I know that when I stick on a jacket and tie, my sense of seriousness and self worth change instantly. I’m not describing it very well, but I think you know the feeling.”

To which Michael Simpson (and a couple of others of you, in much the same vein) responded: “This made me laugh. In the programming profession, it is quite the opposite. The worse you dress, the more you make. I limit myself to T-shirts and jeans. But at Emerald Systems, their star programmer programs buck naked. (Behind a closed door.) When I was at Jostens, one highly paid consultant ran around in cutoff shorts and no shoes or socks. Regular bathing seems to be optional for programmers. Our self-worth is tied up entirely by how well we code. Dressing down seems to be a message to management that we are so good, we can do what we want. We seem to be correct. Want to destroy a good programmer, put him in a tie. Maybe it cuts off the blood flow to the brain?”


Recently I quoted a fund-raising letter written during the depression by Paul Felix Warburg. This made my friend Dave Davis curious, and he came back from the library with all manner of stuff about the man, my favorite bit of which — from THE WARBURGS by Ron Chernow — follows:

“The third Warburg son, Paul Felix–invariably known by his nickname, Piggy–was . . . the family clown. . . . Although Piggy never graduated from college, Felix [his dad] had great affection for this incorrigible, madcap boy. When he left school, Felix got him a humble job with the B&O Railroad in Baltimore and used to write him letters that began with ‘Dear Railroad Magnate.’ While working on the railroad, Piggy met another rich young man who persuaded him to invest in his new business and Felix reacted angrily. ‘I love you dearly,’ he told his son, ‘but if you’re so irresponsible with money as all that, I’m going to put you on an allowance.’ The friend was William F. Paley and the investment was the nascent CBS.”


I pointed out that at all income levels, on average, people give away about 3% of their income. But the rich are different from you and me, because on an after-tax basis (because they itemize their deductions and give appreciated securities), they give less money (on a percentage basis).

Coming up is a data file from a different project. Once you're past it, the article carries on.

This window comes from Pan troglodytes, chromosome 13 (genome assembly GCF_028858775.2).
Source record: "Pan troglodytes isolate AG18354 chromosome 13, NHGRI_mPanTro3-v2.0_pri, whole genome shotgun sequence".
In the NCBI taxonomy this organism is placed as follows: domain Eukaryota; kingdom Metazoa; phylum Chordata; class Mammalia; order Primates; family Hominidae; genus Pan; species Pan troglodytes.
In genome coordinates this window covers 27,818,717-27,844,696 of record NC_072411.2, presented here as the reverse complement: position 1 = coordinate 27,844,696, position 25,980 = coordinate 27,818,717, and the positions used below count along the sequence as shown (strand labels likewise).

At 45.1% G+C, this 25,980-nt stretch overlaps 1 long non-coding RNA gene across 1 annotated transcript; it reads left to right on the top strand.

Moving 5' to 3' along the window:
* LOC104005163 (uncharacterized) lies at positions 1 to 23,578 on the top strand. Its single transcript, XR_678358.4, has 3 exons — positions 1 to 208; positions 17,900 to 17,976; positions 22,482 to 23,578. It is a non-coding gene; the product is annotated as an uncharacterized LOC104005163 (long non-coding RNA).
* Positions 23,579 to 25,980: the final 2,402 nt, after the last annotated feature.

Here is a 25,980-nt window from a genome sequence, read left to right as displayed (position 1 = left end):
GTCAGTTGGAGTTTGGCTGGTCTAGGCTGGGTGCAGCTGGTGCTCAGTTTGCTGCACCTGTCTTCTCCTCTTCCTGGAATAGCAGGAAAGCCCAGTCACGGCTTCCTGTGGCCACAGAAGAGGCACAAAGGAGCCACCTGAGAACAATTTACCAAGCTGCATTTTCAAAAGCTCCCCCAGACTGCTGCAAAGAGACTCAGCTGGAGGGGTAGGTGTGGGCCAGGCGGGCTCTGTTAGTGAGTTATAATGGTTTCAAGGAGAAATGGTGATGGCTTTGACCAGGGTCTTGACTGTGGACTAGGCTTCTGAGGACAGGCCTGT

From Brian Annis: “Considering that the government FORCES someone with a higher income to give more of it to the needy, is it really fair to knock the rich for not giving more voluntarily? After all, a dollar received via the IRS is worth just as much to the recipient as one that has passed through the United Way. In fact, the contribution received from a rich person may have been given with a greater spirit of charity than a “voluntary” one coerced from someone else by an employer, church, etc. The only difference is really in the degree of choice about who the recipient is.”

That is definitely one way to look at it. Indeed, on that basis you could argue that only the poor should give much, since they are getting a relatively free ride off rich people’s taxes. The rich have more than done their duty just by paying tax.

But all this assumes that giving money, if one could afford to, is naturally something one would want not to do. Yet when you look at all that needs doing in the world, and how tantalizingly close we are as a species to making this thing work (or else having it all blow up in our faces), it turns out that for many people who see what’s going on, there’s nothing they’d rather do than be able to help. (Was Scrooge really happier before he started giving?)

The family that gets by on $30,000 a year yet gives $900 (3%) is perhaps giving 50% of its discretionary income (after basics like taxes, food and shelter). The family that gets by on $500,000 a year yet gives $15,000 (3%) is giving perhaps 4% of its discretionary income. If such a family went nuts and gave $90,000 to the causes it believed in — roughly 10% after tax — it would still not feel much of a pinch.

Let me be clear: I’m not saying anybody need give a penny if he/she doesn’t want to. I just think those who can afford to but don’t are missing out on one of money’s greatest luxuries.



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